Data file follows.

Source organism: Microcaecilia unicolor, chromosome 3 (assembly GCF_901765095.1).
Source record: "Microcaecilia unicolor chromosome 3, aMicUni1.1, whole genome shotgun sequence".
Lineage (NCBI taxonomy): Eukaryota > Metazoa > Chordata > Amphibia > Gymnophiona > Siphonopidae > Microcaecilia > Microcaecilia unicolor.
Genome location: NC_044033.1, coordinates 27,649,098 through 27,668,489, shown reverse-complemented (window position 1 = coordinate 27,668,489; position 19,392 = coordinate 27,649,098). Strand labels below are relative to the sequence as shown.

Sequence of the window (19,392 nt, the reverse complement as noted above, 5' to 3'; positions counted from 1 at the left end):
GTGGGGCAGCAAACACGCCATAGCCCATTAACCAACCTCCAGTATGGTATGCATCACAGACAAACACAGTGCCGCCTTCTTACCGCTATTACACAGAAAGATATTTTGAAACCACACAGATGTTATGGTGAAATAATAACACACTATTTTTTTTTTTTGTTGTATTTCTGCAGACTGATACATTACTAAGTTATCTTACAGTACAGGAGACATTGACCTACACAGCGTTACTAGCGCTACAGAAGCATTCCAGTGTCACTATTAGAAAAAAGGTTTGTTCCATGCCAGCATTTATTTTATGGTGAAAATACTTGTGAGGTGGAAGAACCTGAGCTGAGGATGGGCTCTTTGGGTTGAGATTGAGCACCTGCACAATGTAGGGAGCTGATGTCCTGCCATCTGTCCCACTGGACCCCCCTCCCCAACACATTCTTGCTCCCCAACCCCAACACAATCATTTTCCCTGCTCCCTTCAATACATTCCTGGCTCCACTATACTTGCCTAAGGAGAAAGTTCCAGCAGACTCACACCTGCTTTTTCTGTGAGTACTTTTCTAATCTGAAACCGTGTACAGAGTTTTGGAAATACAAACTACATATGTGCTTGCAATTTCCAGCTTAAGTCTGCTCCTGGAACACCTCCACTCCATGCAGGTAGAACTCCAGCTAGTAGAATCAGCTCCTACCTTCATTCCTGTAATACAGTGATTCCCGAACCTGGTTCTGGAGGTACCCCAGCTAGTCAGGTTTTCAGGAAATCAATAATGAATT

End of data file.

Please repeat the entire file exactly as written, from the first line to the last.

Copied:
Source organism: Microcaecilia unicolor, chromosome 3 (assembly GCF_901765095.1).
Source record: "Microcaecilia unicolor chromosome 3, aMicUni1.1, whole genome shotgun sequence".
Lineage (NCBI taxonomy): Eukaryota > Metazoa > Chordata > Amphibia > Gymnophiona > Siphonopidae > Microcaecilia > Microcaecilia unicolor.
Genome location: NC_044033.1, coordinates 27,649,098 through 27,668,489, shown reverse-complemented (window position 1 = coordinate 27,668,489; position 19,392 = coordinate 27,649,098). Strand labels below are relative to the sequence as shown.

Sequence of the window (19,392 nt, the reverse complement as noted above, 5' to 3'; positions counted from 1 at the left end):
GTGGGGCAGCAAACACGCCATAGCCCATTAACCAACCTCCAGTATGGTATGCATCACAGACAAACACAGTGCCGCCTTCTTACCGCTATTACACAGAAAGATATTTTGAAACCACACAGATGTTATGGTGAAATAATAACACACTATTTTTTTTTTTTGTTGTATTTCTGCAGACTGATACATTACTAAGTTATCTTACAGTACAGGAGACATTGACCTACACAGCGTTACTAGCGCTACAGAAGCATTCCAGTGTCACTATTAGAAAAAAGGTTTGTTCCATGCCAGCATTTATTTTATGGTGAAAATACTTGTGAGGTGGAAGAACCTGAGCTGAGGATGGGCTCTTTGGGTTGAGATTGAGCACCTGCACAATGTAGGGAGCTGATGTCCTGCCATCTGTCCCACTGGACCCCCCTCCCCAACACATTCTTGCTCCCCAACCCCAACACAATCATTTTCCCTGCTCCCTTCAATACATTCCTGGCTCCACTATACTTGCCTAAGGAGAAAGTTCCAGCAGACTCACACCTGCTTTTTCTGTGAGTACTTTTCTAATCTGAAACCGTGTACAGAGTTTTGGAAATACAAACTACATATGTGCTTGCAATTTCCAGCTTAAGTCTGCTCCTGGAACACCTCCACTCCATGCAGGTAGAACTCCAGCTAGTAGAATCAGCTCCTACCTTCATTCCTGTAATACAGTGATTCCCGAACCTGGTTCTGGAGGTACCCCAGCTAGTCAGGTTTTCAGGAAATCAATAATGAATT